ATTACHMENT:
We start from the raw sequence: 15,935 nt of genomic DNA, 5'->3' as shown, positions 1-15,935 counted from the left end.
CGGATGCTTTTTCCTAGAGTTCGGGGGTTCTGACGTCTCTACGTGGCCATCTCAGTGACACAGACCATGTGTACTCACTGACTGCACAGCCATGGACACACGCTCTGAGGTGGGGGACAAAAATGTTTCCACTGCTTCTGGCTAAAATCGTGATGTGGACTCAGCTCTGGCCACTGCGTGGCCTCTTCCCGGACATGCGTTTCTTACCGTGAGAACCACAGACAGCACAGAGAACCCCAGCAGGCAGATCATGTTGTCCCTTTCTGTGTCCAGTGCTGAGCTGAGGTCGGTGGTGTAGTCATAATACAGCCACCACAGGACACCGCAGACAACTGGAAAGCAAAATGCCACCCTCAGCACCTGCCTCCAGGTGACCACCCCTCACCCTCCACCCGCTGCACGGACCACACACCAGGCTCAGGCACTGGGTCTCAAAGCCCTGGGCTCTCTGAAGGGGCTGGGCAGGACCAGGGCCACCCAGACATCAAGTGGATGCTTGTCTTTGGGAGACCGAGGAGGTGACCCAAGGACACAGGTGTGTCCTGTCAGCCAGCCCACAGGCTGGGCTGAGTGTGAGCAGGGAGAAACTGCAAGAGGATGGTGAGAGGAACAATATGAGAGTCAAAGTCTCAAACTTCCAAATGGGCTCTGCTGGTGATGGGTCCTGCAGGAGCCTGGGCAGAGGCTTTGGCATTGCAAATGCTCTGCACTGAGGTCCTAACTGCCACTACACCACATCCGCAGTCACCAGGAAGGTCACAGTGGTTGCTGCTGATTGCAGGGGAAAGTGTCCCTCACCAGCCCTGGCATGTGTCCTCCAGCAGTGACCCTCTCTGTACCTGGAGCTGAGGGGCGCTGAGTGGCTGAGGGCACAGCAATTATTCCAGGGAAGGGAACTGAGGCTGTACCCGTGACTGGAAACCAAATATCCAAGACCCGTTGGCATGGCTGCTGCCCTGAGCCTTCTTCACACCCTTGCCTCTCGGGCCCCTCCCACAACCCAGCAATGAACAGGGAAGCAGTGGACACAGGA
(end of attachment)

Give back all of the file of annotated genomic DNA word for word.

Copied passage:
We start from the raw sequence: 15,935 nt of genomic DNA, 5'->3' as shown, positions 1-15,935 counted from the left end.
CGGATGCTTTTTCCTAGAGTTCGGGGGTTCTGACGTCTCTACGTGGCCATCTCAGTGACACAGACCATGTGTACTCACTGACTGCACAGCCATGGACACACGCTCTGAGGTGGGGGACAAAAATGTTTCCACTGCTTCTGGCTAAAATCGTGATGTGGACTCAGCTCTGGCCACTGCGTGGCCTCTTCCCGGACATGCGTTTCTTACCGTGAGAACCACAGACAGCACAGAGAACCCCAGCAGGCAGATCATGTTGTCCCTTTCTGTGTCCAGTGCTGAGCTGAGGTCGGTGGTGTAGTCATAATACAGCCACCACAGGACACCGCAGACAACTGGAAAGCAAAATGCCACCCTCAGCACCTGCCTCCAGGTGACCACCCCTCACCCTCCACCCGCTGCACGGACCACACACCAGGCTCAGGCACTGGGTCTCAAAGCCCTGGGCTCTCTGAAGGGGCTGGGCAGGACCAGGGCCACCCAGACATCAAGTGGATGCTTGTCTTTGGGAGACCGAGGAGGTGACCCAAGGACACAGGTGTGTCCTGTCAGCCAGCCCACAGGCTGGGCTGAGTGTGAGCAGGGAGAAACTGCAAGAGGATGGTGAGAGGAACAATATGAGAGTCAAAGTCTCAAACTTCCAAATGGGCTCTGCTGGTGATGGGTCCTGCAGGAGCCTGGGCAGAGGCTTTGGCATTGCAAATGCTCTGCACTGAGGTCCTAACTGCCACTACACCACATCCGCAGTCACCAGGAAGGTCACAGTGGTTGCTGCTGATTGCAGGGGAAAGTGTCCCTCACCAGCCCTGGCATGTGTCCTCCAGCAGTGACCCTCTCTGTACCTGGAGCTGAGGGGCGCTGAGTGGCTGAGGGCACAGCAATTATTCCAGGGAAGGGAACTGAGGCTGTACCCGTGACTGGAAACCAAATATCCAAGACCCGTTGGCATGGCTGCTGCCCTGAGCCTTCTTCACACCCTTGCCTCTCGGGCCCCTCCCACAACCCAGCAATGAACAGGGAAGCAGTGGACACAGGA